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6 publications

35 USC § 101: Further clarification of patent subject-matter eligibility.

By Sara HAINES, US Patent Agent.
S.Haines.jpg Two recently issued USPTO memorandums further clarify aspects of patent subject-matter eligibility under 35 USC § 101. The Vanda memo1 specifies methods of treatment that should be considered to be patent eligible under step 2A of the Alice/Mayo test2 thereby avoiding any further analysis under step 2B, while the Berkheimer memo3 states that examiners must provide substantiated evidence when additional claim elements are considered to represent well-understood, routine, conventional activity in support of 35 USC § 101 rejections under step 2B.
Published on: 30th Oct 2018

Isolated Nucleic Acids are no Longer Patentable in Australia

By Frédérique FAIVRE PETIT, Partner
vignette F.FAIVRE-PETIT (3).jpg On 7 October 2015, the High Court of Australia ruled in favour of the non-patentability of isolated nucleic acids.
Published on: 15th Oct 2015

MYRIAD: Over 30 years of practice is being revisited by the United States Supreme Court:Isolated DNA is now longer patentable! Hard times for United States protected biotechnology inventions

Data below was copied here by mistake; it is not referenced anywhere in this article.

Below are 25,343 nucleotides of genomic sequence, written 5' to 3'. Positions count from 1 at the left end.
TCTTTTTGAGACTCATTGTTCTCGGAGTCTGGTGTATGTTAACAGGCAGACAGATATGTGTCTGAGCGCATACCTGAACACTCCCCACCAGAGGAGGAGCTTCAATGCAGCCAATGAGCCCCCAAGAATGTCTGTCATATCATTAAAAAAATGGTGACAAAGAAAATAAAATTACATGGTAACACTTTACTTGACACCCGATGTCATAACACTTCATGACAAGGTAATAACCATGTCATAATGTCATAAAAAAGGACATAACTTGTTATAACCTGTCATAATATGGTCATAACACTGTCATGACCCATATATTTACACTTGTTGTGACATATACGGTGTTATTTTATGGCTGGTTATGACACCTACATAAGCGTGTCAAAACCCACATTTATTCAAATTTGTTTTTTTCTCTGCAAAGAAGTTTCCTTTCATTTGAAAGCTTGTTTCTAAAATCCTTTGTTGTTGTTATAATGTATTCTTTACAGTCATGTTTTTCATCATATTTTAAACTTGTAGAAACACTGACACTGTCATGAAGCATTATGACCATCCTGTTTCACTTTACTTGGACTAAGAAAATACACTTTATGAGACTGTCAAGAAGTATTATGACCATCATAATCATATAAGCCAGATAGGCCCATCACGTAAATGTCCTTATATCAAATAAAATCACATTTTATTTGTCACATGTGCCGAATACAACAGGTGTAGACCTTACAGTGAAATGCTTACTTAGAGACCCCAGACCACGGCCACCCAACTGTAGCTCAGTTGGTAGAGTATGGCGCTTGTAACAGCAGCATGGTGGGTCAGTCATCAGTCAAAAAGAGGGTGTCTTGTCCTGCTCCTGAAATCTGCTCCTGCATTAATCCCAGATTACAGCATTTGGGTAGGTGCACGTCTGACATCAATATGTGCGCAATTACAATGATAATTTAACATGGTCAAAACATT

Frédérique FAIVRE PETIT, Partner
vignette F.FAIVRE-PETIT (3).jpg The Biotechnology industry has been decidedly mistreated by recent decisions in the US which are disrupting over 30 years of practice concerning the protection of inventions relating to or involving genes. This is creating a great uncertainty about the value of corresponding US patents.
Published on: 1st Jul 2013

Are patents and diagnostic methods compatible? Europe - United States - Canada - Brazil - India - China - Japan - Korea - Australia

By FAIVRE PETIT Frédérique, Partner
vignette F.FAIVRE-PETIT (3).jpg Whereas one might think ideally medicine should one day be able to diagnose everything, this has not been achieved yet, although... The pharmaceutical and diagnosis industries...
Published on: 2nd Jul 2012

MAYO V. PROMETHEUS

By Franck TETAZ, Partner
F.Tetaz 65x65.jpg How the Supreme Court of the United States of America has made a distinction between a patentable invention and a scientific discovery, thus creating new difficulties in protecting inventions in the area of diagnostic research in this country.
Published on: 16th May 2012

Laws on Bioethics in France

By Frédérique Faivre Petit, French and European Patent Attorney, Partner - Cabinet REGIMBEAU
vignette F.FAIVRE-PETIT (3).jpg Laws on Bioethics were first laid down in France in 1994. The principle then set out by the law-maker was that they should be reviewed after 5 years.
Published on: 4th Sept 2009